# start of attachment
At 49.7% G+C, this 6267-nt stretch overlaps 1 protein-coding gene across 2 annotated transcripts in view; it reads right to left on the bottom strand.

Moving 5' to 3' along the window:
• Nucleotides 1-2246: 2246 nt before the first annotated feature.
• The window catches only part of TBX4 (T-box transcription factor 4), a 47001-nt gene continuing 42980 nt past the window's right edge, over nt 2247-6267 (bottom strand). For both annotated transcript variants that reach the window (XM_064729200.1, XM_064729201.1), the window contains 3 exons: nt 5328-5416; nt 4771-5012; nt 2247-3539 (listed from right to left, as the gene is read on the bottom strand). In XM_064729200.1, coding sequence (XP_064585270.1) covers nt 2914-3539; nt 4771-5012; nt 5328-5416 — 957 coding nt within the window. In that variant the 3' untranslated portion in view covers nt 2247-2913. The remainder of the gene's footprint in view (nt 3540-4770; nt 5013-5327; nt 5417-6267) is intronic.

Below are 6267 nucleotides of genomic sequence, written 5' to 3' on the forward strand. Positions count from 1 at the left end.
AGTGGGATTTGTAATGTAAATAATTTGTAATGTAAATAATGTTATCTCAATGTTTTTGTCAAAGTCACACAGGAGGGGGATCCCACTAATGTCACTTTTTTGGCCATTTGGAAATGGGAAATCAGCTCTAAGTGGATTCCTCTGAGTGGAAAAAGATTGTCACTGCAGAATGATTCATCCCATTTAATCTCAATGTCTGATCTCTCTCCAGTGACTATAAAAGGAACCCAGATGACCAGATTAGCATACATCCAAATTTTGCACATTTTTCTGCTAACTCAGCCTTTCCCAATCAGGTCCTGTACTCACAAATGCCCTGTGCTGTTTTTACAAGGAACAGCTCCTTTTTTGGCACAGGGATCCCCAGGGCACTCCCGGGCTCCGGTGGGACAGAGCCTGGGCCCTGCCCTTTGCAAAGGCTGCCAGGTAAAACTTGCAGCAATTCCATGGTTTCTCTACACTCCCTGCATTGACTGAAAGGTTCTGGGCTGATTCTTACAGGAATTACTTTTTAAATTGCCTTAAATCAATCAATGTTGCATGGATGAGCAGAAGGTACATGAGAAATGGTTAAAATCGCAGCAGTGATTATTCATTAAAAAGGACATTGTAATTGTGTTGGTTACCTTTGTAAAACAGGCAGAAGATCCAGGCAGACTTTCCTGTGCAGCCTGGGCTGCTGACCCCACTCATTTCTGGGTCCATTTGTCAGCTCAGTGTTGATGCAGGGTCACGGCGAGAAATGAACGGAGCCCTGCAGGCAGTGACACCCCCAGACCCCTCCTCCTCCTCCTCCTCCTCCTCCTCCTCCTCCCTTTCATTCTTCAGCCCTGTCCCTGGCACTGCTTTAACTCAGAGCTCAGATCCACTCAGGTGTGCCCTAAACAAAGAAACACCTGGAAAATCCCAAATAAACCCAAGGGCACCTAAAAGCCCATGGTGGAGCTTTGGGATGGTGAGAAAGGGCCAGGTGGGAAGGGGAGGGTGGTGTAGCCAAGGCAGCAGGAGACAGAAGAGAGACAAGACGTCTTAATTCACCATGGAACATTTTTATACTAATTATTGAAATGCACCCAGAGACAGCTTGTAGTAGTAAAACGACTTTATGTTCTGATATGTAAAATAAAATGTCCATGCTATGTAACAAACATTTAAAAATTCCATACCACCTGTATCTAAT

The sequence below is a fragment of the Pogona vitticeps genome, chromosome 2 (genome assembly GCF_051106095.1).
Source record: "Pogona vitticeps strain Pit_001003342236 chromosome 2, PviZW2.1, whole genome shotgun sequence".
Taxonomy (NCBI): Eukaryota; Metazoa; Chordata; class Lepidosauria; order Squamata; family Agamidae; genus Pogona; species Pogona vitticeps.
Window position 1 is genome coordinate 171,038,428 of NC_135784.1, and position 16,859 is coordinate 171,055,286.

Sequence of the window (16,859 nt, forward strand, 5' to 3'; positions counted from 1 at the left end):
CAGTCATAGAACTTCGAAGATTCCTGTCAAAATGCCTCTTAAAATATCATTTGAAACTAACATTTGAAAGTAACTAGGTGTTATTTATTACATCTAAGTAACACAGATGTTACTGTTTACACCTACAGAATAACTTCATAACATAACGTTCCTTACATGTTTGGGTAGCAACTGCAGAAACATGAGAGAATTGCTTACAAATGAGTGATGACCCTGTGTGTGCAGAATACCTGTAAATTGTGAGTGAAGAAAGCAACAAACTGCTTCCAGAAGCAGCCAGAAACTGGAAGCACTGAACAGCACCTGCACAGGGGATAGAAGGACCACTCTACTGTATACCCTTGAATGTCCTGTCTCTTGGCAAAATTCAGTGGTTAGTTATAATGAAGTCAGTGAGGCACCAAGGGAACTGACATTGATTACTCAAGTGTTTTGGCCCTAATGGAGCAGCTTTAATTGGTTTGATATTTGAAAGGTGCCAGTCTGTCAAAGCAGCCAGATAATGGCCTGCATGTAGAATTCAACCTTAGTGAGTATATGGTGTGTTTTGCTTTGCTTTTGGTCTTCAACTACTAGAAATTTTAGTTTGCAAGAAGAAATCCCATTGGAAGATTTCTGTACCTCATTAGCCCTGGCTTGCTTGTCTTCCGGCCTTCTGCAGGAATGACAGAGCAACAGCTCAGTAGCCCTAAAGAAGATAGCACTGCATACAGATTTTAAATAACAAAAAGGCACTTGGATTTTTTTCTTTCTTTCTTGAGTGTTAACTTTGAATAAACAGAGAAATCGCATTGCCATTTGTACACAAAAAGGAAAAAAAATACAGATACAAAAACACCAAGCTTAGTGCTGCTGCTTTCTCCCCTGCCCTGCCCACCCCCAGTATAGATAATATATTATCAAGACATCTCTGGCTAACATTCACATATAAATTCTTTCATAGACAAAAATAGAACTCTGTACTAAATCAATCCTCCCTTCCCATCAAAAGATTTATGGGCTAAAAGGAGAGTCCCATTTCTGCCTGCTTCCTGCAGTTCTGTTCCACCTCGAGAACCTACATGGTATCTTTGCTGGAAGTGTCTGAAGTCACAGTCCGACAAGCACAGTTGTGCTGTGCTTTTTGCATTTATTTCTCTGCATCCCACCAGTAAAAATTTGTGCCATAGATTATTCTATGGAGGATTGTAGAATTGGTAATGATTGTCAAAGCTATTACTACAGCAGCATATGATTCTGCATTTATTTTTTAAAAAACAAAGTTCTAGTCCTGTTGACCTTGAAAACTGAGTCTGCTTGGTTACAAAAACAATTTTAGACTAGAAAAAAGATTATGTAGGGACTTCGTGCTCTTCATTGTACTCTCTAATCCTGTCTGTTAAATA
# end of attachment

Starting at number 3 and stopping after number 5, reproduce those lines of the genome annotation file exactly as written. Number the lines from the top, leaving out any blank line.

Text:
• Nucleotides 1-2246: 2246 nt before the first annotated feature.
• The window catches only part of TBX4 (T-box transcription factor 4), a 47001-nt gene continuing 42980 nt past the window's right edge, over nt 2247-6267 (bottom strand). For both annotated transcript variants that reach the window (XM_064729200.1, XM_064729201.1), the window contains 3 exons: nt 5328-5416; nt 4771-5012; nt 2247-3539 (listed from right to left, as the gene is read on the bottom strand). In XM_064729200.1, coding sequence (XP_064585270.1) covers nt 2914-3539; nt 4771-5012; nt 5328-5416 — 957 coding nt within the window. In that variant the 3' untranslated portion in view covers nt 2247-2913. The remainder of the gene's footprint in view (nt 3540-4770; nt 5013-5327; nt 5417-6267) is intronic.

Below are 6267 nucleotides of genomic sequence, written 5' to 3' on the forward strand. Positions count from 1 at the left end.